Yesterday was Diwali, perhaps the biggest Hindu festival of the year, and certainly the most fire-cracker intensive. It sounded like a war zone in my neighborhood last night, and the air was thick was the smoke of burst crackers. The smoke crept through my balcony and entered my bedroom as well; viewed from the other side of the room, my curtains started to look distinctly hazy. And the fire-cracker bombardment continued. Continue reading
Dussehra was two week ago, but my ears are still ringing. Dussehra is – yes – one more religious festival (I told you this was the season). Perhaps even more than other popular Indian festivals, it is marked by extreme noisemaking. Dussehra celebrates the victory over the God-man Ram (hero of the Sanskrit epic the Ramayana) over the evil demon/intellectual Ravan. In festivals all over India, huge effigies of Ravan are burned. I had a front-row seat at one of these Ravan burnings, and no one had told me that, these days, the effigies are filled with dangerous amounts of firecrackers. Thus, the ringing ears. Continue reading
September 2nd marked the festival of Krishna Janmashtami, a.k.a. Krishna Jayanti, a.k.a. Krishna’s birthday. For those of you not keeping track of the Hindu pantheon (it can be an exhausting pursuit), a brief primer: Krisha is widely worshiped as the eighth avatar, or incarnation, of Vishnu, while Vishnu himself is commonly portrayed as part of the trimurty (or trinity) of great Hindu gods, along with Shiva and Brahma. (I use these hedging adverbs – “widely,” “commonly,” etc. – because of the bewildering complexity and malleability of Hindu tradition.) Continue reading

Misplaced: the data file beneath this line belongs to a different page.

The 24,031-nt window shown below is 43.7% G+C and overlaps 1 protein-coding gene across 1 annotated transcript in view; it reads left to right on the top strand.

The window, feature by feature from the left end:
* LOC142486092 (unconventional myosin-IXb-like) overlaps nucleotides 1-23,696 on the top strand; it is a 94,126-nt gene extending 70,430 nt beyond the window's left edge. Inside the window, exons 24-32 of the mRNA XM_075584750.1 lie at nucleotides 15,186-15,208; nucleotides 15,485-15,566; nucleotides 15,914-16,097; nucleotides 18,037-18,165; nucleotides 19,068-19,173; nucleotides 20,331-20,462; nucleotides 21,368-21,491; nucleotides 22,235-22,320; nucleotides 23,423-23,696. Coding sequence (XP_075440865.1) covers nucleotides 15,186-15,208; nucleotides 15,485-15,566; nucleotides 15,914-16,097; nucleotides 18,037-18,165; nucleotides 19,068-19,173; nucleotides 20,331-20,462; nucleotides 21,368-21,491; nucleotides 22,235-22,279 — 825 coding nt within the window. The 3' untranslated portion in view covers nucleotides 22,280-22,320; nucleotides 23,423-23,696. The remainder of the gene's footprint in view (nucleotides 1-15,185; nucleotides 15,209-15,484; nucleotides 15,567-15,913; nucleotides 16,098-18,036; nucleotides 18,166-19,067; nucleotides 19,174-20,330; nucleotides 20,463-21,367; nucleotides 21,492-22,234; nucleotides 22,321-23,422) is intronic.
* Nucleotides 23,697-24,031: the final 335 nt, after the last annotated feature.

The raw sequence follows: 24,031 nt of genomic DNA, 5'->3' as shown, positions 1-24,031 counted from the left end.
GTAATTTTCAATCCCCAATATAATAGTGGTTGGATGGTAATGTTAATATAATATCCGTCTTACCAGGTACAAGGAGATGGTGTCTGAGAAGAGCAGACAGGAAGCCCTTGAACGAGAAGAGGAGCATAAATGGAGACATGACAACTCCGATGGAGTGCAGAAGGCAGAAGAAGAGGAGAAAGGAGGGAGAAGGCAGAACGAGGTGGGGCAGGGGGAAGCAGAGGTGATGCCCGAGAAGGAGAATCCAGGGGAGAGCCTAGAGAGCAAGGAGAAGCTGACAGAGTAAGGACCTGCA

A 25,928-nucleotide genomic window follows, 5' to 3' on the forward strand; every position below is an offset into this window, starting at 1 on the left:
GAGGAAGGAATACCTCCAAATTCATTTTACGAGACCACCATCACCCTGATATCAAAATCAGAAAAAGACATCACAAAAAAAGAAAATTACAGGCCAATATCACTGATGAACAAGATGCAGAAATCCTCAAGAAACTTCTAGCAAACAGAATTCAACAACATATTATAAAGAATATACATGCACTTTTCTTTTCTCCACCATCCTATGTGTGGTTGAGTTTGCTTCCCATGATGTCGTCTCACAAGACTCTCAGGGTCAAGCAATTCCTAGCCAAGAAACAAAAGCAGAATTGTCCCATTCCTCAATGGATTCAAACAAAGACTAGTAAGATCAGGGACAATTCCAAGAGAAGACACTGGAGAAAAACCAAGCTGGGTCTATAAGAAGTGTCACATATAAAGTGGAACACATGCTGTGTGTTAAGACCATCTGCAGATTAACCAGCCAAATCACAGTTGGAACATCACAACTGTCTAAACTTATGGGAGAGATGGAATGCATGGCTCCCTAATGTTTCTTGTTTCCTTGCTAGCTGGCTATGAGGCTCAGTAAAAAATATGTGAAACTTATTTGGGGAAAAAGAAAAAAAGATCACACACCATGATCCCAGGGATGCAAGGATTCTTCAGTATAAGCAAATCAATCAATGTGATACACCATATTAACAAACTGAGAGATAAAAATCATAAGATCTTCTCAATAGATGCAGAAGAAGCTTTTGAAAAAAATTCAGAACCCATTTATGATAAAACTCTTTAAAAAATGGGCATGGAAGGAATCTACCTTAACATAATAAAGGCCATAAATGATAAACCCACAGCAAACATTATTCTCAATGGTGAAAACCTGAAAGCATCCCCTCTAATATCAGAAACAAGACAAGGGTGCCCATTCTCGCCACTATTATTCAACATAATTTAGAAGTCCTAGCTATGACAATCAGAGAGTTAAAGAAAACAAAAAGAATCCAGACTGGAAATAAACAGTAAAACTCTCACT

Ganesh Chaturthi, a celebration of the elephant-headed Hindu god, is in full swing. In honor of the Ganesh festival (which began on September 11 and runs until September 22), a couple items:
– A article I wrote about the 2008 festival has finally found its way to online publication
– Some stunning pictures of the aftereffects of the festival are online here
Ganapati Bappa Moriya!
Mystical India: a land of saints and sages, where religion reigns supreme.
Many scholars, particularly Indian scholars, hate this picture of India. And with good reason. The British used the stereotype of the religious (and therefore quite irrational) Indian in order to justify colonial rule. The superstitious, God-obsessed natives clearly could not run an effective government, said the Brits; we’re doing them a service by running one for them. Of course, the British conveniently ignored or marginalized India’s rich scientific, philosophical and political traditions. Continue reading